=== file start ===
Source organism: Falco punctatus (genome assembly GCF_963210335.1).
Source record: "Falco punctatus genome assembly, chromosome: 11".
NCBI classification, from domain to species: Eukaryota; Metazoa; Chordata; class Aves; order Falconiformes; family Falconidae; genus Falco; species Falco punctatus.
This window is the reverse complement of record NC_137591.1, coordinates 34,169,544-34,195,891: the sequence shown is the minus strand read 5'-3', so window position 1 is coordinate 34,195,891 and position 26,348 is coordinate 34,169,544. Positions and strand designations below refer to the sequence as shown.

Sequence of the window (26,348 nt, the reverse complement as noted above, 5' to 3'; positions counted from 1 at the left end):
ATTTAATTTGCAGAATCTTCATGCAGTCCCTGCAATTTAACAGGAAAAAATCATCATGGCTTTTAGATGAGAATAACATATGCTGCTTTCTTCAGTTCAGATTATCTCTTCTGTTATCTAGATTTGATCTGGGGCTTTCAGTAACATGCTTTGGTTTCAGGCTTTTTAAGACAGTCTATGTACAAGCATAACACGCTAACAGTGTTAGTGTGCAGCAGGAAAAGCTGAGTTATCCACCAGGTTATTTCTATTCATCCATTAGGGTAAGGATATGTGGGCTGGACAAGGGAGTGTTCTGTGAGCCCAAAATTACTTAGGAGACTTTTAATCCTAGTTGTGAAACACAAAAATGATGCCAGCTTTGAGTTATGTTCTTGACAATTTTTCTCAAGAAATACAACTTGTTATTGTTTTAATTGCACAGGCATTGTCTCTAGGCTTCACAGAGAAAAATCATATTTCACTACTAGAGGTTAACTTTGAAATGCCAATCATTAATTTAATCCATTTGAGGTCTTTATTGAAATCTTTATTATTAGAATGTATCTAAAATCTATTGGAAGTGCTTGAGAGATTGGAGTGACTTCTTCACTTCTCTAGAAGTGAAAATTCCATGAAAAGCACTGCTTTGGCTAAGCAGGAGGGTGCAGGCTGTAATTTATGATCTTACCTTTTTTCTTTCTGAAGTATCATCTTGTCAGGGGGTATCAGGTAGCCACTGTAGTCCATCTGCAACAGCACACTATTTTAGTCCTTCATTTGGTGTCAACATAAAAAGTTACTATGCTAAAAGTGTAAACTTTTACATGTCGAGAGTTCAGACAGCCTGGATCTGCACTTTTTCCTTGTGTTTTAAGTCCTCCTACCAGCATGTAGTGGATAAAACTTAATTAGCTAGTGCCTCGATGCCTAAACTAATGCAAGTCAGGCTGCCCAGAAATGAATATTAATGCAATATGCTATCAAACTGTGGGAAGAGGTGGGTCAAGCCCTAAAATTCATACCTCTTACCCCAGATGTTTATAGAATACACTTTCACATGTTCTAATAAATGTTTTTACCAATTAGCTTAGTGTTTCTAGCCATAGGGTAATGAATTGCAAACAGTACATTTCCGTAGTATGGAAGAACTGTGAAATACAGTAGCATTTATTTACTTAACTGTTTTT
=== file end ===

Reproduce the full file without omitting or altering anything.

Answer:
Source organism: Falco punctatus (genome assembly GCF_963210335.1).
Source record: "Falco punctatus genome assembly, chromosome: 11".
NCBI classification, from domain to species: Eukaryota; Metazoa; Chordata; class Aves; order Falconiformes; family Falconidae; genus Falco; species Falco punctatus.
This window is the reverse complement of record NC_137591.1, coordinates 34,169,544-34,195,891: the sequence shown is the minus strand read 5'-3', so window position 1 is coordinate 34,195,891 and position 26,348 is coordinate 34,169,544. Positions and strand designations below refer to the sequence as shown.

Sequence of the window (26,348 nt, the reverse complement as noted above, 5' to 3'; positions counted from 1 at the left end):
ATTTAATTTGCAGAATCTTCATGCAGTCCCTGCAATTTAACAGGAAAAAATCATCATGGCTTTTAGATGAGAATAACATATGCTGCTTTCTTCAGTTCAGATTATCTCTTCTGTTATCTAGATTTGATCTGGGGCTTTCAGTAACATGCTTTGGTTTCAGGCTTTTTAAGACAGTCTATGTACAAGCATAACACGCTAACAGTGTTAGTGTGCAGCAGGAAAAGCTGAGTTATCCACCAGGTTATTTCTATTCATCCATTAGGGTAAGGATATGTGGGCTGGACAAGGGAGTGTTCTGTGAGCCCAAAATTACTTAGGAGACTTTTAATCCTAGTTGTGAAACACAAAAATGATGCCAGCTTTGAGTTATGTTCTTGACAATTTTTCTCAAGAAATACAACTTGTTATTGTTTTAATTGCACAGGCATTGTCTCTAGGCTTCACAGAGAAAAATCATATTTCACTACTAGAGGTTAACTTTGAAATGCCAATCATTAATTTAATCCATTTGAGGTCTTTATTGAAATCTTTATTATTAGAATGTATCTAAAATCTATTGGAAGTGCTTGAGAGATTGGAGTGACTTCTTCACTTCTCTAGAAGTGAAAATTCCATGAAAAGCACTGCTTTGGCTAAGCAGGAGGGTGCAGGCTGTAATTTATGATCTTACCTTTTTTCTTTCTGAAGTATCATCTTGTCAGGGGGTATCAGGTAGCCACTGTAGTCCATCTGCAACAGCACACTATTTTAGTCCTTCATTTGGTGTCAACATAAAAAGTTACTATGCTAAAAGTGTAAACTTTTACATGTCGAGAGTTCAGACAGCCTGGATCTGCACTTTTTCCTTGTGTTTTAAGTCCTCCTACCAGCATGTAGTGGATAAAACTTAATTAGCTAGTGCCTCGATGCCTAAACTAATGCAAGTCAGGCTGCCCAGAAATGAATATTAATGCAATATGCTATCAAACTGTGGGAAGAGGTGGGTCAAGCCCTAAAATTCATACCTCTTACCCCAGATGTTTATAGAATACACTTTCACATGTTCTAATAAATGTTTTTACCAATTAGCTTAGTGTTTCTAGCCATAGGGTAATGAATTGCAAACAGTACATTTCCGTAGTATGGAAGAACTGTGAAATACAGTAGCATTTATTTACTTAACTGTTTTT